Filing 22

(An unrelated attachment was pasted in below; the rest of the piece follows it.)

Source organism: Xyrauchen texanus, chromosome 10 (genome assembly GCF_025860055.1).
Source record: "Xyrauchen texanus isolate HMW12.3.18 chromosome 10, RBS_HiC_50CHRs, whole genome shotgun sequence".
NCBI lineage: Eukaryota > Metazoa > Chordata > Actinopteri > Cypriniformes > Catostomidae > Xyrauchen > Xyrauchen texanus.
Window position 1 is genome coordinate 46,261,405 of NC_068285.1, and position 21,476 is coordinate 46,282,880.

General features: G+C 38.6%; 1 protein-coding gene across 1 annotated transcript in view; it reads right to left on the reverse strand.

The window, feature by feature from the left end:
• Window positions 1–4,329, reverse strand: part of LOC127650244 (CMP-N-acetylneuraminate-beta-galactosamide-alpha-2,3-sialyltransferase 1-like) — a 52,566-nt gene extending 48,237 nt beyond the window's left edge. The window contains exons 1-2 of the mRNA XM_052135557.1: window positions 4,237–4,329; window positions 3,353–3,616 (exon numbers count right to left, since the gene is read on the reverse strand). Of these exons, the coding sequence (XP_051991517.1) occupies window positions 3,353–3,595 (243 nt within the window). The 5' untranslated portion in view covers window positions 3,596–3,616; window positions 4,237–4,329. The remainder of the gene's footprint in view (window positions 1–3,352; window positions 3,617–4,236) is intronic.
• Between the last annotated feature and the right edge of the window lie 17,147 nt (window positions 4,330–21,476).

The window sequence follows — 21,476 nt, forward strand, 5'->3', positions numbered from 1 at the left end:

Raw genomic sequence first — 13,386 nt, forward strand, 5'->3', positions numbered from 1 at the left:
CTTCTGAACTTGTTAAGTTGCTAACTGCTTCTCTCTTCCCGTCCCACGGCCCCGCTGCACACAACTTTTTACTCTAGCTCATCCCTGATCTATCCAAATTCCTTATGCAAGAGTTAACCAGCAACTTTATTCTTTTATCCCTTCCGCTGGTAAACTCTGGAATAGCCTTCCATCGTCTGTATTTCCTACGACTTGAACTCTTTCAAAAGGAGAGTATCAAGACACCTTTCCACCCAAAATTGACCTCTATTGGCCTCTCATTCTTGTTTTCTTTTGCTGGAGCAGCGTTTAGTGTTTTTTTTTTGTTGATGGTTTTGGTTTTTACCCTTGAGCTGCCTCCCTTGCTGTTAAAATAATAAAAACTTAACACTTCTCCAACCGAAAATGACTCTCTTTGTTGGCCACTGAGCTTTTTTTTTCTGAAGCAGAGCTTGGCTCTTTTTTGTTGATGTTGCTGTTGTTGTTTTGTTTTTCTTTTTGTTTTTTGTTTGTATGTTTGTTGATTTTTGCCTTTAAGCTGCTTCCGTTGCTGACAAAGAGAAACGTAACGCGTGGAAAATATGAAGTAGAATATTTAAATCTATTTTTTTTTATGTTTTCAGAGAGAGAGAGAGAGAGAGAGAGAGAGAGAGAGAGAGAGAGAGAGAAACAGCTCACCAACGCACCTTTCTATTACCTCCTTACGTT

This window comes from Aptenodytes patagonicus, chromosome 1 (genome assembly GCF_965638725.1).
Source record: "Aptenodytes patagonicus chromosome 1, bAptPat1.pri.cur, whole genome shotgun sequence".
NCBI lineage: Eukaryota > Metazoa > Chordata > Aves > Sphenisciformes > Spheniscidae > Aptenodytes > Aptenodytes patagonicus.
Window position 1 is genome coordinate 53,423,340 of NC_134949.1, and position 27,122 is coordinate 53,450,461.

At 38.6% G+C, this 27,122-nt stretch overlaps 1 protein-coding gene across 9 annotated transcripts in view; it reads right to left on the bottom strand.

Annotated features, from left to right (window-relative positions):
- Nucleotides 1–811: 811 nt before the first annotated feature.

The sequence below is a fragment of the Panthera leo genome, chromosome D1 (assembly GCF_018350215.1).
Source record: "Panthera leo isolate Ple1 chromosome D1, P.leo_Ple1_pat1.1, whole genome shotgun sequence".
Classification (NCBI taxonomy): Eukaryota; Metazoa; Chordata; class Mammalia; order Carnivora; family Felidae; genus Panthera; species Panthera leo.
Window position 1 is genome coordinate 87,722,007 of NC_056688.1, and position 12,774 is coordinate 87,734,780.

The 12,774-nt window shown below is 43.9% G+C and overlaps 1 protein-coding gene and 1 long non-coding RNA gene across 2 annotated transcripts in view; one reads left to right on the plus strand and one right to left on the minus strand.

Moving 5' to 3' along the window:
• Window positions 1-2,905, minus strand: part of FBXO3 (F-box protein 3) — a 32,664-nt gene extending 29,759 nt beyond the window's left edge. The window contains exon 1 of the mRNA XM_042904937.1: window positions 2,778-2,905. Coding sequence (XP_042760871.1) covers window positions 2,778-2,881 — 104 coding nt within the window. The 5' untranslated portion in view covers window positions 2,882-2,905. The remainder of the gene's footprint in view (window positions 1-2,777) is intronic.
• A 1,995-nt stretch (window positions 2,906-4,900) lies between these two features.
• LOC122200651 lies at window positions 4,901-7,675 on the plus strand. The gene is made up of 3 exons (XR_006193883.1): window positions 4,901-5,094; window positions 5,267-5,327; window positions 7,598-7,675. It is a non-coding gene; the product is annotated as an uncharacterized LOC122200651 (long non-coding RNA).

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IN THE UNITED STATES DISTRICT COURT FOR THE EASTERN DISTRICT OF PENNSYLVANIA KEVIN GRAINER, Plaintiff, : : : : : : : v. SMALLBOARD, INC., et al., Defendants. CIVIL ACTION NO. 16-4866 ORDER-MEMORANDUM AND NOW, this 23rd day of February, 2017, upon consideration of Defendants’ Motion to Dismiss or, in the Alternative, to Transfer (ECF No. 12), Plaintiff’s Opposition thereto (ECF No. 16), and Defendants’ Reply in support thereof (ECF No. 19), it is hereby ORDERED that said Motion is GRANTED insofar as the above-captioned matter is DISMISSED for lack of personal jurisdiction pursuant to Fed. R. Civ. P. 12(b)(2). ANALYSIS Plaintiff has not met his burden for establishing personal jurisdiction over (misidentified as Smallboard, Inc.) and Harish Pareek (together, “Defendants”). See Mellon Bank (E.) PSFS, Nat. Ass’n v. Farino, 960 F.2d 1217, 1223 (3d Cir. 1992) (plaintiff carries burden of “establishing with reasonable particularity sufficient contacts between the defendant and the forum state.”). Even if Plaintiff could satisfy his burden, Defendants have made “a compelling case that jurisdiction would be unreasonable.” Id. at 1226. I. Relevant Facts Plaintiff brings breach-of-contract and California labor law claims arising from his employment relationship with, an entity incorporated and headquartered in California. Compl. ¶¶ 2, 24-43, ECF No. 1. Pareek is president of and a citizen of California. Id. ¶ 3. According to Plaintiff, who resided in Pennsylvania at all times relevant, 1 Pareek initiated telephonic communications with Plaintiff for the purpose of recruiting him to work on a project in Des Moines, Iowa. See Grainer Decl. ¶¶ 13-17, ECF No. 16-2. Pareek followed up with e-mails and engaged in telephonic negotiations concerning Plaintiff’s compensation. Id. ¶ 22. Plaintiff ultimately accepted an offer and became an employee of Id. ¶ 32. During his employment, Plaintiff received compensation in his bank account in Pennsylvania. Id. ¶ 33; Pareek Decl. ¶ 7, ECF No. 12-2. Plaintiff avers withheld and paid income taxes, on his behalf, to the Commonwealth of Pennsylvania and the borough of Phoenixville, Pa., where he lives. Id. ¶ 34. Plaintiff also attests he worked for from home when he was not travelling to Iowa or elsewhere on business, and agreed to this arrangement as part of the employment agreement. Id. ¶¶ 31, 36. Defendants have no other contacts with this forum. See Pareek Decl. ¶¶ 3-8. II. Discussion Defendants’ contacts with this forum, alone or in the aggregate, are insufficient to sustain general or specific jurisdiction in line with constitutional due process. See Mellon Bank, 960 F.2d at 1221 (Pennsylvania’s long-arm statute authorizes “jurisdiction over nonresident defendants to the constitutional limits of the due process clause of the fourteenth amendment”). General jurisdiction is unavailable because Defendants are not citizens of Pennsylvania and they do not maintain a principal place of business or a sufficiently “continuous and systematic” presence in the Commonwealth to render them “at home” in this forum. Chavez v. Dole Food Co., Inc., 836 F.3d 205, 223 (3d Cir. 2016) (quoting Daimler AG v. Bauman, 134 S. Ct. 746, 761 (2014)). Plaintiff does not argue otherwise. Specific jurisdiction is also improper. A court may exercise specific jurisdiction when the claims arise from defendant’s contacts with the forum and “the relationship among the 2 defendant, the cause of action, and the forum falls within the ‘minimum contacts’ framework.” Mellon Bank, 960 F.2d at1221. “[I]t is essential in each case that there be some act by which the defendant purposely avails itself of the privilege of conducting business within the forum State, thus invoking the benefits and protections of its laws.” Id. Although soliciting business from a Pennsylvania resident may be considered “purposeful availment in cases where either a continuing relationship or some in-forum performance on the part of the plaintiff was contemplated,” id. at1225, Defendants’ efforts to recruit Plaintiff to work in Iowa do not fall within that category of cases. Even though Pareek initiated communications with a Pennsylvania resident, it was Plaintiff who ultimately chose to work remotely for a foreign company. See Jaipaul v. Pilant Corp., No. 07-cv-4031, 2008 WL 2746291, at *4 (E.D. Pa. July 14, 2008) (plaintiff’s decision to telecommute from Pennsylvania did not subject foreign employer to Pennsylvania’s jurisdiction for employment discrimination); Connell v. CIMC Intermodal Equip., No. 1:16-CV-714, 2016 WL 7034407, at *3 (M.D. Pa. Dec. 2, 2016) (no jurisdiction over foreign employer for employment discrimination where plaintiff voluntarily telecommuted from Pennsylvania). Indeed, Plaintiff attests the initial solicitations involved offers to work outside Pennsylvania, but he negotiated a telecommuting schedule to spend more time with family. None of Plaintiff’s projects involved business in Pennsylvania, and working from Pennsylvania was not a condition or requirement of employment with Cf. Touzot v. ROM Dev. Corp., No. CV 15-6289 (JLL), 2015 WL 6082123, at *6 (D.N.J. Oct. 15, 2015) (exercising jurisdiction over foreign employer, even though permitting plaintiff “to work from home” was an “accommodation,” because employer expected plaintiff to solicit business in the forum). There is no indication that was trying to benefit from “the privilege of conducting business within” Pennsylvania; rather, it is Plaintiff who is 3 attempting to invoke the protections of California’s labor laws. Mellon Bank, 960 F.2d at1221. Plaintiff’s residence seems to be nothing more than a fortuitous circumstance. See Jaipaul, 2008 WL 2746291, at *4 (“[t]he fact that the Plaintiff happens to live in [Pennsylvania], and has the base of her operations there, is accidental for jurisdictional purposes”) (alterations in original). Furthermore, Plaintiff’s contract with a foreign employer “is not, by itself, sufficient to justify personal jurisdiction over the nonresident.” Mellon Bank, 960 F.2d at 1223. There is no suggestion that the contract requires payments or performance in Pennsylvania or that the parties designated Pennsylvania as a forum for the resolution of any disputes. The fact that made payments to Plaintiff’s bank account in Pennsylvania, without more, does not establish specific jurisdiction. See Bayada Nurses, Inc. v. Blue Cross Blue Shield of Michigan, No. CIV. A. 08-1241, 2008 WL 2945388, at *5–7 (E.D. Pa. July 30, 2008) (sending payments to plaintiff’s designated location in Pennsylvania did not confer jurisdiction over foreign payor where plaintiff had contracted to provide services outside the state and payment location was unconnected to the required place of performance). Lastly, Defendants’ tax payments to governmental authorities in Pennsylvania, while they may be considered contacts, do not support jurisdiction as they are not related to Plaintiff’s claims. See Driscoll v. Matt Blatt Auto Sales, No. 95-cv-5314, 1996 WL 156366, at *2-3, *6 (E.D. Pa. Apr. 3, 1996) (tax payments, although relevant for general jurisdiction, did not compute into “specific contacts” analysis as they were not causally linked to plaintiff’s claim). Plaintiff cites inapposite cases to argue that a single contact by a foreign defendant may be enough to support jurisdiction. Strategic Staffing involved an individual defendant who had “regularly visited Pennsylvania” as part of his supervisory responsibilities in a staffing company that maintained business locations in the Commonwealth. Strategic Staffing 4 Grp., Inc. v. Friedell, No. 06-cv-1398, 2006 WL 2668576, at *1, *3 (E.D. Pa. Sept. 14, 2006). None of those additional circumstances are present in this case. The Third Circuit’s decision in N. Penn Gas Co. v. Corning Nat. Gas Corp., 897 F.2d 687 (3d Cir. 1990), does not support Plaintiff’s argument either. The court of appeals factored the place of payment into its minimum contacts analysis, but the agreement in that case explicitly required payment in Pennsylvania and contemplated services that could only be delivered from the plaintiff’s location in Pennsylvania. 897 F.2d at 689. The Supreme Court’s decision in World-Wide Volkswagen Corp. v. Woodson is equally unhelpful because it involves a products liability rather than a contract-based claim and, in any event, merely confirms the unconstitutionality of hailing a foreign defendant into a distant forum based solely on a single “fortuitous circumstance.” 444 U.S. 286, 295 (1980). Plaintiff cites no other cases in support of his argument. See Pl.’s Br. at pp. 7-8. 1 In short, Defendants lack any meaningful contacts with the forum that would make personal jurisdiction constitutionally sound in this case. But even if Defendants’ contacts reached the lowest “minimum contacts” threshold, this Court still has the discretion to decline jurisdiction if doing so “would comport with ‘fair play and substantial justice.’” Mellon Bank, 960 F.2d at 1222 (citing to Burger King Corporation v. Rudzewicz, 471 U.S. 462, 476 (1985)). Factors under this prong include: “the burden on the defendant, the forum State’s interest in adjudicating the dispute, the plaintiff’s interest in obtaining convenient and effective relief, the interstate judicial system’s interest in obtaining the most efficient resolution of controversies, and the shared interest of the several States in furthering fundamental substantive social policies.” Id. (quoting Burger King, 471 U.S. 1 Plaintiff filed a surreply on February 21, even though he was not entitled to do so without leave under this Court’s Policies and Procedures, Civil Cases A.5. See Notwithstanding Plaintiff’s violation of this Court’s procedures, his surreply fails to present any new cases or arguments that compel a different result. 5 at 477). Regrettably, the parties have not addressed these factors. Nevertheless, this Court cannot see how Plaintiff, who enjoyed both the benefits of working from home and the economic gains of drawing income from outside the state, could be substantially and unfairly disadvantaged by having to pursue his claims, including a claim for violations of California’s labor laws, against his California-based employer in California. The Honorable Gerald McHugh, District Court Judge, recently espoused a similar view: “The benefits that flow from ecommerce, such as not having to relocate to accept a position, and the flexibility of work-fromhome employment can be tempered with corresponding obligations to the employer.” Numeric Analytics, LLC v. McCabe, 161 F. Supp. 3d 348, 356 (E.D. Pa. 2016) (concluding it was reasonable to expect remote employees to litigate in the foreign employer’s home state in the absence of a contrary forum selection clause). Had Plaintiff wanted the protections of California’s laws in a Pennsylvania court, he could have bargained for the law and forum of his choice. See, e.g., Provident Mut. Life Ins. Co. of Philadelphia v. Bickerstaff, 818 F. Supp. 116, 119–20 (E.D. Pa. 1993) (enforcing Pennsylvania governing law and forum selection clause even though foreign defendant had never conducted business or resided in Pennsylvania). Plaintiff did not do that, and it would now be unfair to hail Defendants into a forum, with which they have only incidental ties, to defend claims under the laws of their home state. Lastly, because Plaintiff opposes transfer as inconvenient, this Court will not hinder his right to choose where he goes next with regard to his claims. The motion to dismiss is granted, and the alternative motion to transfer is denied as moot. BY THE COURT: /s/ C. Darnell Jones, II C. Darnell Jones, II J. 6